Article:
If you poke around over at EDHREC, you’ll see that Zur the Enchanter has been popular the last few months. He’s an odd commander that pushes players into notable card choices. One of them that jumped out at me is Diplomatic Immunity. Immunity is from a different time period in Magic’s design history. It gives itself and the creature it enchants shroud. That’s it. An annoying enchantment. Truly, Magic is the greatest game.

Diplomatic Immunity is a gold standard in Zur, since it helps ensure he hangs around for more shenanigans on follow up turns. Not only can Zur fetch it, but there’s a whole enchantment subtheme with the deck, so it fits in well. Overall you’ll find Immunity in about 2,000 EDH decks, which isn’t a remarkably deep pool, but it’s not insignificant.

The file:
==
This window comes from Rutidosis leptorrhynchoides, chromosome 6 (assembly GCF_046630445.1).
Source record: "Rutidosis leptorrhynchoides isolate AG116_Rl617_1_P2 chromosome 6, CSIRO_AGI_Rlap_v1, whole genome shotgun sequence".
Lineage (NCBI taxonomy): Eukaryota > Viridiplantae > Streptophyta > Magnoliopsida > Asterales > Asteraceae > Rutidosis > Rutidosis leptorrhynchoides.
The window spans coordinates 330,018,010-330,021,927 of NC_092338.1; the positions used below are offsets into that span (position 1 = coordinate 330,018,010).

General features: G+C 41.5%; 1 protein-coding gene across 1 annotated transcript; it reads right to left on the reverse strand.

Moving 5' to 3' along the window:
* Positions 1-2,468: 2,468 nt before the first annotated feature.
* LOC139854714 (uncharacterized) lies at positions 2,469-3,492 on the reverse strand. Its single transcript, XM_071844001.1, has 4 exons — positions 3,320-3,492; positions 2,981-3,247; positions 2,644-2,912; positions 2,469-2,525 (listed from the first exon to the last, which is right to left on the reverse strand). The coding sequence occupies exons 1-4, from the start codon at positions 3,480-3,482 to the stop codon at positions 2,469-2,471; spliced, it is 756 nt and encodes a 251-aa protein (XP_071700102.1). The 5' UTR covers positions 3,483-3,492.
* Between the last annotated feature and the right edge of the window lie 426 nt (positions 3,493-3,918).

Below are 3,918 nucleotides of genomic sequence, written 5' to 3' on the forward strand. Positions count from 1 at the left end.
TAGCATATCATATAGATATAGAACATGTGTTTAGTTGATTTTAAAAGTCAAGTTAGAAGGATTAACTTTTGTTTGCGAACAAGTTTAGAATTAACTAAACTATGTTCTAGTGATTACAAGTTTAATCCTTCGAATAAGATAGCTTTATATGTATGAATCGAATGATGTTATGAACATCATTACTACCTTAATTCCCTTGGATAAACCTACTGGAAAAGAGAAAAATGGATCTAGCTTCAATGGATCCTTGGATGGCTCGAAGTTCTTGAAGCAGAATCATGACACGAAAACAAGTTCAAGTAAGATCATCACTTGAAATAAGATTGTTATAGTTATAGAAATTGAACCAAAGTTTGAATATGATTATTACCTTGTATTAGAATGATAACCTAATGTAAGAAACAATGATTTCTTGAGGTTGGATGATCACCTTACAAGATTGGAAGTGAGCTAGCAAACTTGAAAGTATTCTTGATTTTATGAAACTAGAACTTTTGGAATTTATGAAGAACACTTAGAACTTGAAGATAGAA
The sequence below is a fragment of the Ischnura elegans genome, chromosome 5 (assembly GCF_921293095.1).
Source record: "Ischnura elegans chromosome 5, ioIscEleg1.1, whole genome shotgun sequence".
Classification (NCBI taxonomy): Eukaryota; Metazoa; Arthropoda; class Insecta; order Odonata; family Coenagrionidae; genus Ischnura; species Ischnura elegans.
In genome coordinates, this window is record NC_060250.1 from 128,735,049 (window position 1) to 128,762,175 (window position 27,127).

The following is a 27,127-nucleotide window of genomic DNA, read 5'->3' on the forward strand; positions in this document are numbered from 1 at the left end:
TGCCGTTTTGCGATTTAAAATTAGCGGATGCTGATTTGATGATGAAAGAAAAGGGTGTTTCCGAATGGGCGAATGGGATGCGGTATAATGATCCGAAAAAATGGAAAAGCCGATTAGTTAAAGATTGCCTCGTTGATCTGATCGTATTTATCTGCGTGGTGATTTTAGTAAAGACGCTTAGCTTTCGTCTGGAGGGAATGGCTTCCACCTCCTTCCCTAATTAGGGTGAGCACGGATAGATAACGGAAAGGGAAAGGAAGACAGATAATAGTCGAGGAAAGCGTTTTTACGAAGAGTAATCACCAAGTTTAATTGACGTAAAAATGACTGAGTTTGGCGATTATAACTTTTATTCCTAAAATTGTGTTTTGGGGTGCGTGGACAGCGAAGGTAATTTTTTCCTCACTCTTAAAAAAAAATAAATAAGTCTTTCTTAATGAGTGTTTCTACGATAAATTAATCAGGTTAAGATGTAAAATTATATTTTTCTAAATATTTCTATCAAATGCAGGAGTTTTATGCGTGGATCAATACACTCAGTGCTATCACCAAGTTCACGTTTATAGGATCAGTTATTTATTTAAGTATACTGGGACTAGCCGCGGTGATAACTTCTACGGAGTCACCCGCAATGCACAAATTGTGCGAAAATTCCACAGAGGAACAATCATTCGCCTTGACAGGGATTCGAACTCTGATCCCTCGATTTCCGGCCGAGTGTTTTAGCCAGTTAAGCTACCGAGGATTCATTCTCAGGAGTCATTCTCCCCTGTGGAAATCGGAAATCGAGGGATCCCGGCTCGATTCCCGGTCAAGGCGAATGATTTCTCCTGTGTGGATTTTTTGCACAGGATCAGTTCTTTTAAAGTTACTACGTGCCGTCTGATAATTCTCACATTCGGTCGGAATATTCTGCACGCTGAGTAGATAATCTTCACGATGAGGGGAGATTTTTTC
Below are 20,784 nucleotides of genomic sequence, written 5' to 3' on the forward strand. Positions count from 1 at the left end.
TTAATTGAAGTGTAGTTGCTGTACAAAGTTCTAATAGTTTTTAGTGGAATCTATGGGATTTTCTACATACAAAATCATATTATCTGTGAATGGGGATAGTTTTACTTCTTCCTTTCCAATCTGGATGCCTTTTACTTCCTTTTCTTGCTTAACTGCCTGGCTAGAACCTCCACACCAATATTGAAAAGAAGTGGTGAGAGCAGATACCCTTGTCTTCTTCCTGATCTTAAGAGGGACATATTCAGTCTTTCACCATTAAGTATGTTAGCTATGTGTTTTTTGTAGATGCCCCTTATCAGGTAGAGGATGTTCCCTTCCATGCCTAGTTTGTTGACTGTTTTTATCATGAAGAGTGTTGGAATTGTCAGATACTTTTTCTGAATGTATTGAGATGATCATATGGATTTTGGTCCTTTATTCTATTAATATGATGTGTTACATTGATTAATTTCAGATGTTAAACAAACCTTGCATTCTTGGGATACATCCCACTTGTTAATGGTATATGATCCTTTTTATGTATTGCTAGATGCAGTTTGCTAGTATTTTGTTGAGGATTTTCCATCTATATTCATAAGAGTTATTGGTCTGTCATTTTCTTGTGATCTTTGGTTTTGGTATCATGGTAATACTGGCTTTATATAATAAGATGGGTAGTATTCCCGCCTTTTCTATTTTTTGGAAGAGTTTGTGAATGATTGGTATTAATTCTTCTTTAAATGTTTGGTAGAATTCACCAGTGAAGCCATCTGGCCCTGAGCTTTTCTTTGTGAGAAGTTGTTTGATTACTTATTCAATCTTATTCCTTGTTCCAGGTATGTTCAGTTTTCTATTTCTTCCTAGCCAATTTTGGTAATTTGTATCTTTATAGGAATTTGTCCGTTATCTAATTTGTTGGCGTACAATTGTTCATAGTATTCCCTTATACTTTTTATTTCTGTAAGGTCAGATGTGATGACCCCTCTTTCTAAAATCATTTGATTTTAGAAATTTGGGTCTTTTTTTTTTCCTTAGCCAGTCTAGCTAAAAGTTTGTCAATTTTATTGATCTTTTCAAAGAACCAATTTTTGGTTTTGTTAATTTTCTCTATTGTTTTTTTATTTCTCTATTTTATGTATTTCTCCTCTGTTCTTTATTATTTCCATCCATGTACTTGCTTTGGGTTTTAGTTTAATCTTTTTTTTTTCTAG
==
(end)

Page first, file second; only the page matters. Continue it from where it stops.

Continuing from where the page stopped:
What catches my eye here is that like Retract, it’s a single printed card. It’s a common from Mercadian Masques with no second printing. If Zur continues to see new decks being built, supply is going to drain on Immunity. We’re not going to see a $20 card here, but a jump from pocket change to several dollars is possible. Selling these one at a time on TCGPlayer or eBay would be annoying, but buying in at $.45 and then dumping a stack to a buylist for $1.50 a few months later would be awfully sweet.

Rhystic Study

Price Today: $10
Possible Price: $20

Anyone that’s ever listed copies of Rhystic Study for sale on TCG knows how hot a commodity this is. It’s one of the most popular blue EDH cards, which is really saying something. It’s also basically a meme unto itself; “You pay one for that? Pay one for that? Pay one for that?”